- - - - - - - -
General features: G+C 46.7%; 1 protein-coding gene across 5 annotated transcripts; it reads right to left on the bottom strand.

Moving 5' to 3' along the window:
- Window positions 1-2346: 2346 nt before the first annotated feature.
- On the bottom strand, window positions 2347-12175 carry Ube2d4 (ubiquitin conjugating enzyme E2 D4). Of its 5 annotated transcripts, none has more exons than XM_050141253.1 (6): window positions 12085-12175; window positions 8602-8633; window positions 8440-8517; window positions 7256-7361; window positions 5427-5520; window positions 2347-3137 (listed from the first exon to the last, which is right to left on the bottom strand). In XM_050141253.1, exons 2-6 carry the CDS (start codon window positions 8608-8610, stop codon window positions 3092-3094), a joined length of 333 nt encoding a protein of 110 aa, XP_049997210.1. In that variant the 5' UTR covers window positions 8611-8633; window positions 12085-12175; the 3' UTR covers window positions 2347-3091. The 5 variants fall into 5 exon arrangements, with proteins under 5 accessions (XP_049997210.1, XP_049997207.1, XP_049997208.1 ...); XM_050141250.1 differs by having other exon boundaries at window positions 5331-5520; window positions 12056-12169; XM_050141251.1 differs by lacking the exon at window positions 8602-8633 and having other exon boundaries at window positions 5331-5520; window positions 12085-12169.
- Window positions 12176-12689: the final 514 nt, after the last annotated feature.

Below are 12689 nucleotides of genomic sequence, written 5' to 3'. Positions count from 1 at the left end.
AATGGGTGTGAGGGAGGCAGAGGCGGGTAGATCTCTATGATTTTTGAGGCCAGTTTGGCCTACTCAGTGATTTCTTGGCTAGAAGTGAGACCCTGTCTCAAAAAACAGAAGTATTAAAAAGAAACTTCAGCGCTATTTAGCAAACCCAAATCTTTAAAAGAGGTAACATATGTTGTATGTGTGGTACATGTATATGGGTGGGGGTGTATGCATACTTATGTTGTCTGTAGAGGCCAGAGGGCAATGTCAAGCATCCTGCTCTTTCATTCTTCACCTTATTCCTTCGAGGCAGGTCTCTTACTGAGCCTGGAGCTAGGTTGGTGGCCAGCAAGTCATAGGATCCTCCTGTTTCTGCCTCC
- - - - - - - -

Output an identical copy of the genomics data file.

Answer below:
General features: G+C 46.7%; 1 protein-coding gene across 5 annotated transcripts; it reads right to left on the bottom strand.

Moving 5' to 3' along the window:
- Window positions 1-2346: 2346 nt before the first annotated feature.
- On the bottom strand, window positions 2347-12175 carry Ube2d4 (ubiquitin conjugating enzyme E2 D4). Of its 5 annotated transcripts, none has more exons than XM_050141253.1 (6): window positions 12085-12175; window positions 8602-8633; window positions 8440-8517; window positions 7256-7361; window positions 5427-5520; window positions 2347-3137 (listed from the first exon to the last, which is right to left on the bottom strand). In XM_050141253.1, exons 2-6 carry the CDS (start codon window positions 8608-8610, stop codon window positions 3092-3094), a joined length of 333 nt encoding a protein of 110 aa, XP_049997210.1. In that variant the 5' UTR covers window positions 8611-8633; window positions 12085-12175; the 3' UTR covers window positions 2347-3091. The 5 variants fall into 5 exon arrangements, with proteins under 5 accessions (XP_049997210.1, XP_049997207.1, XP_049997208.1 ...); XM_050141250.1 differs by having other exon boundaries at window positions 5331-5520; window positions 12056-12169; XM_050141251.1 differs by lacking the exon at window positions 8602-8633 and having other exon boundaries at window positions 5331-5520; window positions 12085-12169.
- Window positions 12176-12689: the final 514 nt, after the last annotated feature.

Below are 12689 nucleotides of genomic sequence, written 5' to 3'. Positions count from 1 at the left end.
AATGGGTGTGAGGGAGGCAGAGGCGGGTAGATCTCTATGATTTTTGAGGCCAGTTTGGCCTACTCAGTGATTTCTTGGCTAGAAGTGAGACCCTGTCTCAAAAAACAGAAGTATTAAAAAGAAACTTCAGCGCTATTTAGCAAACCCAAATCTTTAAAAGAGGTAACATATGTTGTATGTGTGGTACATGTATATGGGTGGGGGTGTATGCATACTTATGTTGTCTGTAGAGGCCAGAGGGCAATGTCAAGCATCCTGCTCTTTCATTCTTCACCTTATTCCTTCGAGGCAGGTCTCTTACTGAGCCTGGAGCTAGGTTGGTGGCCAGCAAGTCATAGGATCCTCCTGTTTCTGCCTCC